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Ethics & Religion
Column #2,099
Nov. 4, 2021
Do Casinos Deserve Support?
By Mike McManus

Four Virginia cities will open a casino in the next couple years and Richmond voters appear to have narrowly opposed it in a referendum this week. With 71 of 72 precincts reporting, 51.4% of voters opposed a casino.

While there are strong arguments against casinos which I summarize below, the Richmond plan has very wide support ranging from the NAACP to business and civic leaders.

If approved, the $5.7 billion project will create 3,000 construction jobs and 1,500 new permanent jobs (with profit-sharing). ONE Casino & Resort promises to contribute $16 million annually to local charities and colleges. ONE will generate more than $500 million in new tax revenue to Richmond over the next decade. That will help keep taxes on individuals and corporations down.

Not a dime will be spent by the city to build the casino. It will be a "state-of-the-art" entertainment destination in an industrial area of the city. The project will include 15 unique restaurants and bars, 250 luxurious hotel rooms and a theater for 3,000 people that will bring the best in entertainment and music to the city. There will also be an on-site radio and television studio and soundstage plus 20,000 square feet of event space.

The property will also feature a 50-acre green space with gardens and miles of bike trails, a one-acre festival lawn, a playground for all ages and abilities, dog parks and fitness trails plus a walk-through arboretum open to everyone.

On the downside, casinos in other states near Virginia such as Delaware, Maryland and West Virginia promised similar benefits - but all have filed Chapter 11 bankruptcy proceedings. John Ukrop, a longtime business, civic and cultural leader in the Richmond area, asserts "The argument is always the same: build a casino and the dollars will follow, but data tells another story."

"In terms of local economics, studies regularly show that surrounding property values plummet, nearby businesses see less foot traffic and hotel rooms are frequently unused." He asserts that Richmond residents have avoided casino development for so long that the promises of promoters seem persuasive. For example, casino promoters promise $500,000 a year to local nonprofits over five years.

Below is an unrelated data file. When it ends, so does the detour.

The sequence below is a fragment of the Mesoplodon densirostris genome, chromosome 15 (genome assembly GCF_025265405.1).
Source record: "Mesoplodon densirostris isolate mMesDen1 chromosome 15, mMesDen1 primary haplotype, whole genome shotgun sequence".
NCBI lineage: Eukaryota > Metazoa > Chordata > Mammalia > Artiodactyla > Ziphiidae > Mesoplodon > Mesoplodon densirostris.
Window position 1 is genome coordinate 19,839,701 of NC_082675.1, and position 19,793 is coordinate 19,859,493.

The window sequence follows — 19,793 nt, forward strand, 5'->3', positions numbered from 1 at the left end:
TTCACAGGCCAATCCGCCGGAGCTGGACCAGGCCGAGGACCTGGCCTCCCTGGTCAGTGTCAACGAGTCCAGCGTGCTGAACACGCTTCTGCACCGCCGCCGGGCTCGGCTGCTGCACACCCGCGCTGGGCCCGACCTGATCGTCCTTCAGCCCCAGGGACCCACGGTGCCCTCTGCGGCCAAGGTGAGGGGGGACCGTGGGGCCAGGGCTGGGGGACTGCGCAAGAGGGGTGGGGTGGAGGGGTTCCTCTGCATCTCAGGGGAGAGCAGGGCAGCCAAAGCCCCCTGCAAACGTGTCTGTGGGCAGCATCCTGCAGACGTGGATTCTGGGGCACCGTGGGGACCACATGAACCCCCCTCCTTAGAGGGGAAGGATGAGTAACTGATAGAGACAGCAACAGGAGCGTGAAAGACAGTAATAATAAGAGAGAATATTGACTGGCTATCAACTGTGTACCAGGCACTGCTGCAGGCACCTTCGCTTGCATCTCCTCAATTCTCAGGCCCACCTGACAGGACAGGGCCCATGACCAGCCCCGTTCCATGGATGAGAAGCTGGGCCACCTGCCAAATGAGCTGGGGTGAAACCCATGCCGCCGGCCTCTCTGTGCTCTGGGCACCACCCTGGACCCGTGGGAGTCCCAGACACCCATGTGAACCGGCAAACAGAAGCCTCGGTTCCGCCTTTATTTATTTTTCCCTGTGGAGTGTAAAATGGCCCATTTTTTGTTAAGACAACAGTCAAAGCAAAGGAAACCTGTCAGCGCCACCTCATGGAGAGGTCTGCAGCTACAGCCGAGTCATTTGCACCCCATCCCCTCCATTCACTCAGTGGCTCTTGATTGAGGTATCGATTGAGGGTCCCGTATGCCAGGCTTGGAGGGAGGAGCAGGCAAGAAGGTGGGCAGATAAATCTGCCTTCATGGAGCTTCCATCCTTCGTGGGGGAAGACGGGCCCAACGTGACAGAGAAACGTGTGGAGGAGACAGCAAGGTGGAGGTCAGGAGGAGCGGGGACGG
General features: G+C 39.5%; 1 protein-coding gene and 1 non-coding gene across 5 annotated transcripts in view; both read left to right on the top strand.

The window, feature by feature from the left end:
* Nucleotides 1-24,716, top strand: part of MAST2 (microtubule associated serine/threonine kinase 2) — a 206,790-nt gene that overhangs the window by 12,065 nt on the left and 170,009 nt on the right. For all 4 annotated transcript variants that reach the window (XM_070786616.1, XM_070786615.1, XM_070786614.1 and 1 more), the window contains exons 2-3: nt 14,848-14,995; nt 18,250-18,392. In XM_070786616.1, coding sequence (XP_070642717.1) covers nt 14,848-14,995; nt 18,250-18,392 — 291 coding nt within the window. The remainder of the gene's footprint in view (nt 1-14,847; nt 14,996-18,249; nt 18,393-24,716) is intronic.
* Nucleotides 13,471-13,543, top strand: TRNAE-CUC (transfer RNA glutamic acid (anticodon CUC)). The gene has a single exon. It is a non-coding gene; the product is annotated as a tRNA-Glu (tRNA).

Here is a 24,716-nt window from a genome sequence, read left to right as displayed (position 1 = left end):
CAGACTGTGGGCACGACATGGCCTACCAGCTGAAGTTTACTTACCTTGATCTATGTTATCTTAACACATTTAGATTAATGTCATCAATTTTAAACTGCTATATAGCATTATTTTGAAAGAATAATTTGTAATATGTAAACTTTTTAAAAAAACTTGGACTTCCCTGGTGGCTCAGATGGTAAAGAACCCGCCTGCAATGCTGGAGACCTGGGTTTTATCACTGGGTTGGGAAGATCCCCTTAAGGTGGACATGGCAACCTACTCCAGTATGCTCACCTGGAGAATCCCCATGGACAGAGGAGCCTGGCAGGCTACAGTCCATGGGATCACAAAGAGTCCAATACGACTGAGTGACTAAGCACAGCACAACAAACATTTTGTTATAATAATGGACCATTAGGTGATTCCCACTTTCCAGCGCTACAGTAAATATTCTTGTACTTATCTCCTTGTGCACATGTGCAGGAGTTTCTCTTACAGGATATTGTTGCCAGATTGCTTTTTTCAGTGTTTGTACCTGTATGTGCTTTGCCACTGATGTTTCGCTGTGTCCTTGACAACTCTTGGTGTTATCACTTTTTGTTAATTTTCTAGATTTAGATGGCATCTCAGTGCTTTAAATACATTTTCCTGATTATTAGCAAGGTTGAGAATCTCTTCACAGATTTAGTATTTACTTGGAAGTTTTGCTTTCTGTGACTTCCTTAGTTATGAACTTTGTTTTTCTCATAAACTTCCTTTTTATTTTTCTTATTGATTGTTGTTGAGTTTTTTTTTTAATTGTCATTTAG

"While that's a commendable gesture," says Ukrop , "those numbers are based on projections, not realities. There is no guarantee any of these dollars will get to the organizations they are touting if the money is not in the bank."

The biggest negative to casinos is the fact they target vulnerable residents - lower income people, retirees and those most at risk to become addicted to gambling. The poor naively see casinos as a quick way to get rich.

On the other hand, the failures of casinos in some cities does not predict failure in Richmond. Its backers will invest a huge sum if approved - $5.7 billion, because they believe it will result in billions of revenues. If 1,500 permanent jobs are created, as projected, those people will pay taxes and will purchase many goods from local stores. It will be a major boost to the region's overall economy.

The casino will also be a tourist attraction, generating new jobs and tax revenues.

In addition, there will be 3,000 construction jobs and $500 million in new tax revenues from the casino which will provide fresh assistance to schools and local government - without any need for increased government spending by them.

What's remarkable is how broad the support for the project is. Eight of the city's nine City Council members back the plan. As previously noted, so does the Richmond NAACP. That's amazing since black and brown people are more likely to see gambling as a way out of poverty.

Another plus is that the project is expected to generate $500 million in new tax revenue over the next decade. Even if the revenue is half of that figure, it will keep local taxes down while providing funds for schools, roads and other city priorities.

The city will also add a 50-acre green space with gardens, miles of bike trails, a one-acre festival lawn with a playground for all ages, dog parks, fitness trails and a walk-through arboretum. Even if the casino fails in 20 years, the parks would be a new addition to Richmond.

Therefore, I should enthusiastically back the project. I have no interest in going to gamble - nor do any of my friends. The failure of so many casinos in nearby states is a warning. Instead of squandering money in slot machines and risk losing funds for rent and food on the table, gambling often becomes addictive - a danger of them and their families' well-being.


Copyright (c)2021 Michael J. McManus, a syndicated columnist and past president of Marriage Savers. To read past columns, go to Hit Search for any topic.


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